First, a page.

Photos and Review by Oyster.com Investigators.
Mega-resort chain, very fun (and loud).
The Riu hotel chain seems to be taking over the entire Caribbean (and even Florida), due in large part to its cheap rates and fun atmosphere. Based in Spain, the resort is most popular with Europeans and specifically English, German, and French travelers. There are not many Americans who visit – but this is typical of anywhere in the Dominican Republic. With this clientele comes a little more style, some topless sunbathing on the beach, and loads of cigarette smoking.
A friendly and energetic entertainment staff keeps the semi-inebriated guests conscious throughout the day, rousing the passed-out masses from their chaise lounge slumbers with impromptu games of water polo and dance routines. When night rolls around, guests are entertained with various stage shows. These inevitably include dancing, music, and more dancing. Beer and alcohol flow freely, and everyone seems to be having a really good time. There's a carefree vibe, and the super-friendly staff works hard to keep that vibe alive.
Remote locale -- just resorts and the Ocean World theme park.
The Riu is located in the small town of Cofresi, a 35-minute taxi ride from the airport.
It's a sleepy town with little beyond a smattering of casino and the Canadian-owned restaurant draw sizable crowds, a relative lack of activity drives nightlife-seeking tourists 15 minutes east to Puerto Plata and the Playa Dorada complex., the expansive (though less pristine) , and the Adventure park, one of the North Coast's most popular tourist destinations. The area is a mostly barren stretch of low-rise timeshares and small public greens that host the occasional . While a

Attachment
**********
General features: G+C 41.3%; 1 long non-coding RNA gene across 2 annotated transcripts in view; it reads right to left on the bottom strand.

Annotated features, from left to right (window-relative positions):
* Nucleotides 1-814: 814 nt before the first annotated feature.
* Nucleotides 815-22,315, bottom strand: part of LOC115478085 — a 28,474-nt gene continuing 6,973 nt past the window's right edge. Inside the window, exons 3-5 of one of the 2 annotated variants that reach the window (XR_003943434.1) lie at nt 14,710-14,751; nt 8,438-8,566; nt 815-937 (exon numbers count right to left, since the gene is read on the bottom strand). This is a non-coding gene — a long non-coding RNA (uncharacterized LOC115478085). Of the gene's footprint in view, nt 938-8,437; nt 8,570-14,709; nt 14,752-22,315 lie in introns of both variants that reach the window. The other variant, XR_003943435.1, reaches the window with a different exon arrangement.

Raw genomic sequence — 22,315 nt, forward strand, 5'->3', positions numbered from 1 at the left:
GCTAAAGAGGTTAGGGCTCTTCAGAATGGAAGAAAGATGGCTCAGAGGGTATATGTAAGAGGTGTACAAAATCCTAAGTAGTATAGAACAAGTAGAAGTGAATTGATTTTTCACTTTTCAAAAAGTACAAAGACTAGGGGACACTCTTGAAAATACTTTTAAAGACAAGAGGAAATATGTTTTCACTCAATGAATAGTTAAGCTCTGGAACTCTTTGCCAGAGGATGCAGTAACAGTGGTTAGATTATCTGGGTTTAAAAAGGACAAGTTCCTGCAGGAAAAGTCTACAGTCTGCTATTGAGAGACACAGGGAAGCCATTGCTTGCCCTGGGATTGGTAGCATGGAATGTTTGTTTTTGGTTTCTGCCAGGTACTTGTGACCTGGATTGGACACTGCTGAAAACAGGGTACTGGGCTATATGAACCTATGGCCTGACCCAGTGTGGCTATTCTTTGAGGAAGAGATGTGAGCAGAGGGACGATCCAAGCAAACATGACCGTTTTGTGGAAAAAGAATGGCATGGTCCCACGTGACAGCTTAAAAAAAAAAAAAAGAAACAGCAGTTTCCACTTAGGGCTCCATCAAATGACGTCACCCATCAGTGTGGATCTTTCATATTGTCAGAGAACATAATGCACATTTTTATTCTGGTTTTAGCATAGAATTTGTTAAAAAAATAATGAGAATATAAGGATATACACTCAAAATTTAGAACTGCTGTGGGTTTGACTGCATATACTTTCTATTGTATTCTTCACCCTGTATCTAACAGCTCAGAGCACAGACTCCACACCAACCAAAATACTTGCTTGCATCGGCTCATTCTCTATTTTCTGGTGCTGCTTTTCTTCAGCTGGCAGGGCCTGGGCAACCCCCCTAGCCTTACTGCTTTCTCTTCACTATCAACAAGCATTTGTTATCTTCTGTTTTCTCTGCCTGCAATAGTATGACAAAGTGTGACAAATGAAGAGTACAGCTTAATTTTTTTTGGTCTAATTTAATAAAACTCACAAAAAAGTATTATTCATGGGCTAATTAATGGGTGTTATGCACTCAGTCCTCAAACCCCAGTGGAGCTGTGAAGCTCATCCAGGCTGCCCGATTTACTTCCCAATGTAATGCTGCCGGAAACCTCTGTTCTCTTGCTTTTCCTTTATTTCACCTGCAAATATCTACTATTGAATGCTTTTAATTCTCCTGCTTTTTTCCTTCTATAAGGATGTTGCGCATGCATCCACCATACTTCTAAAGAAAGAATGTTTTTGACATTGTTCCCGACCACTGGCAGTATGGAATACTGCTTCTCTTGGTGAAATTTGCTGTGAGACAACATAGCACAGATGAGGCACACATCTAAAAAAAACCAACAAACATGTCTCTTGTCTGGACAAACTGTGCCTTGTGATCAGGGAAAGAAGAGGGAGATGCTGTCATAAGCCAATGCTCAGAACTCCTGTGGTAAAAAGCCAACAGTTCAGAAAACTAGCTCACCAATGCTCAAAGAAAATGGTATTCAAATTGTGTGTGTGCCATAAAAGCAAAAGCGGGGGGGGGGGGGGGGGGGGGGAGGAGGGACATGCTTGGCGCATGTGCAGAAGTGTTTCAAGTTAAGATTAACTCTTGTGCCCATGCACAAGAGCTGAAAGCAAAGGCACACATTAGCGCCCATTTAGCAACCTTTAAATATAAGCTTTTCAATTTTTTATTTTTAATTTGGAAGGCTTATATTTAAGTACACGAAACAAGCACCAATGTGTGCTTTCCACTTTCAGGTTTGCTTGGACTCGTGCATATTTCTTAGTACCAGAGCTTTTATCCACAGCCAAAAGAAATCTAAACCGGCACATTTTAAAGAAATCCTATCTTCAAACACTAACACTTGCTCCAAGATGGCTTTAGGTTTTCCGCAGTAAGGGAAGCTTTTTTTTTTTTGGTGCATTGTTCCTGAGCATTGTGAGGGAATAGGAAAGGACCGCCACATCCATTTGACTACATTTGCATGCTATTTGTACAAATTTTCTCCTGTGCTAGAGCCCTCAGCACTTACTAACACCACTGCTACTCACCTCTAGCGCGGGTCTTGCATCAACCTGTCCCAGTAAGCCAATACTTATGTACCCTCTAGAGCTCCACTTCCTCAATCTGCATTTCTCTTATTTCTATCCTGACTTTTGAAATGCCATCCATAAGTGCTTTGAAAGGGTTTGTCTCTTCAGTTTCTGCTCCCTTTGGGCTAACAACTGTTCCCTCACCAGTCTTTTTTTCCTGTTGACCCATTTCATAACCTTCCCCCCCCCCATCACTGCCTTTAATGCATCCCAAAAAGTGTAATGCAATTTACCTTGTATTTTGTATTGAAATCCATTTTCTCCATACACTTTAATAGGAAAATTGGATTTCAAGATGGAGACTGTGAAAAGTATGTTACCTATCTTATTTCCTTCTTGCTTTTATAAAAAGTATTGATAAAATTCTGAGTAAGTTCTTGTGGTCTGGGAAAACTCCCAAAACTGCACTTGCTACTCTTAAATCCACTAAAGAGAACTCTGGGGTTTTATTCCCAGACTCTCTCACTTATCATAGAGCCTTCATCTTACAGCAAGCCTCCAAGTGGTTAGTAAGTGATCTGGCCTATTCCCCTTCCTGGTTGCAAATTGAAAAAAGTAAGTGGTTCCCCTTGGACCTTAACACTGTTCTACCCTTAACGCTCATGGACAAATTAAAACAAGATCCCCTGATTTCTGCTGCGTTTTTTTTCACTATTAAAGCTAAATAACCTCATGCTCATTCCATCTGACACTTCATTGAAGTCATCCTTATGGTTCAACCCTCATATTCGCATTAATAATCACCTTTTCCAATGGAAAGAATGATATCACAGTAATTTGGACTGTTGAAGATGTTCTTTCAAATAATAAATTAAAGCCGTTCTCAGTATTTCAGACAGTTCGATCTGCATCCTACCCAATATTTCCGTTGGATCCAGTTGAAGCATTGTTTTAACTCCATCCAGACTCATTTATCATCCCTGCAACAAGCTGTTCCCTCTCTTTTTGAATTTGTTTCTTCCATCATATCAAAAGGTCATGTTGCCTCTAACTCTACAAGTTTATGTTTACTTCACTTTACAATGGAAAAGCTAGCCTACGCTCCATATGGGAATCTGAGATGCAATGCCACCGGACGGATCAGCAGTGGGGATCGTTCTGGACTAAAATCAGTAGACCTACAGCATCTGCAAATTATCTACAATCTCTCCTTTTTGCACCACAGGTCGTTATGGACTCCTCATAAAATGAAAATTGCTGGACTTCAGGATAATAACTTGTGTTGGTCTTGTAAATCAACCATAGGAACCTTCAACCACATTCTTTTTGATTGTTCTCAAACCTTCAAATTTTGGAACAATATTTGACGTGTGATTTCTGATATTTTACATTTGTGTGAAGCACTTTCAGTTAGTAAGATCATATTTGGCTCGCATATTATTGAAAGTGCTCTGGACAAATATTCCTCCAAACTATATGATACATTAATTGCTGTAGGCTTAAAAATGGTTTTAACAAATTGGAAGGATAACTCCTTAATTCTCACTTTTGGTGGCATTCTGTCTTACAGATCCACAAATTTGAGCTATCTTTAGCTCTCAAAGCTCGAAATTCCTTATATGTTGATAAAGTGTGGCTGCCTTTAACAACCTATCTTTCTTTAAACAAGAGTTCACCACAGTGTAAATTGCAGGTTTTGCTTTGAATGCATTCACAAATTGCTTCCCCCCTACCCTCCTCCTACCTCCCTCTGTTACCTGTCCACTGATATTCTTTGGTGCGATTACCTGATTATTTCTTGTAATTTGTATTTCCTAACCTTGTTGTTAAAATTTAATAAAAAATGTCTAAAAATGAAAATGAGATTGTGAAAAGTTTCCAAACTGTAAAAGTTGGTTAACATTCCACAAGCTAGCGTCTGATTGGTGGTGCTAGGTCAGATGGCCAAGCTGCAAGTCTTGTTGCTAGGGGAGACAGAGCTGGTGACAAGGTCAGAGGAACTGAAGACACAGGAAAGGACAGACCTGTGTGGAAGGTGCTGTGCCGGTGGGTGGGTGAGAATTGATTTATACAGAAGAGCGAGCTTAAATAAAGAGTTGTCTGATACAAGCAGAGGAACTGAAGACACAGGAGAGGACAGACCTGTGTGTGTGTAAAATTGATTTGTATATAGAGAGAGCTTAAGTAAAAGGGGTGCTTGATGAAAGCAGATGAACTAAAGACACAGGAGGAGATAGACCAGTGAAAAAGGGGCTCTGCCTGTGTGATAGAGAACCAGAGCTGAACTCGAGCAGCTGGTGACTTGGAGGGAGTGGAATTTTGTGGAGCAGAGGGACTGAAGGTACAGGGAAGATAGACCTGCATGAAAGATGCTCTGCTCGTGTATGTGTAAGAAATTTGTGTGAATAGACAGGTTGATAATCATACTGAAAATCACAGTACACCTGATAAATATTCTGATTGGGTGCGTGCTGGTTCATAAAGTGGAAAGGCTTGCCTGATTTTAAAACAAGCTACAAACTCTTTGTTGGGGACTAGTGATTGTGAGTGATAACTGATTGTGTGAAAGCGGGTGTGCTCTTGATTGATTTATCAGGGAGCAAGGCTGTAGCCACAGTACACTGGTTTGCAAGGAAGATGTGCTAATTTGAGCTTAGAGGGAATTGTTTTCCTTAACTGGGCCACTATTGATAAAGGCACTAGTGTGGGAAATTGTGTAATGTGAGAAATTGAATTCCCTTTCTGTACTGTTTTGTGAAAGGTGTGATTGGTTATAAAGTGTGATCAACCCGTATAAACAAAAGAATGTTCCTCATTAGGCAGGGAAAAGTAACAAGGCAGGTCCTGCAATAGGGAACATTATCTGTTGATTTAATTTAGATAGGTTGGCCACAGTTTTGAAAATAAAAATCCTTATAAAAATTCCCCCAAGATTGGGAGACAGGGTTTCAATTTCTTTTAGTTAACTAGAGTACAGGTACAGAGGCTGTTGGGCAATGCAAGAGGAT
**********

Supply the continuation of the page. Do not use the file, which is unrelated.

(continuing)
Rough sand, possibly the worst in the D.R.
The beach, right in front of the hotel, is pretty packed with lounge chairs and passed-out guests. Less crowded spots, however, can be found in between the Riu hotels.
Some guests recommend swimming with sandals or water shoes. Not a bad idea. The sand is pretty rough and mostly made from broken coral. While it's easy to walk out into the water, it quickly gives way to a large reef. Some guests choose not to venture out too far for fear of cutting their feet on the coral (and because they don't want to destroy the reef). The water is warm and not too choppy. There are also changing rooms and outdoor showers on the beach.
Thestation offers windsurfing, sunfish sailing, kayaks, wave runners, and deep-sea fishing.
Clean and well stocked, if you can get past the smoke odor.
All rooms at the Riu properties are smoking rooms. Your room might smell like an ashtray. The A.C. tends to keep the smell circulating long after the cigarettes are out, but the smell improves when you open up the sliding glass door and turn off the A.C.
Other than the smell, the rooms are clean and comfortable. There is wicker furniture, but the “ king bed” was really just two full-size beds pushed together, each set up with separate sheets. Strange, but it's the norm at the Riu resorts.
Like at all Riu properties, there’s a mini-bar partially stocked with a few beers, some Pepsi, tonic, and soda. Unlike any other resort, it also has four hard booze options above the mini-bar. The bottles are set upside down and have single-serving shot mechanisms attached.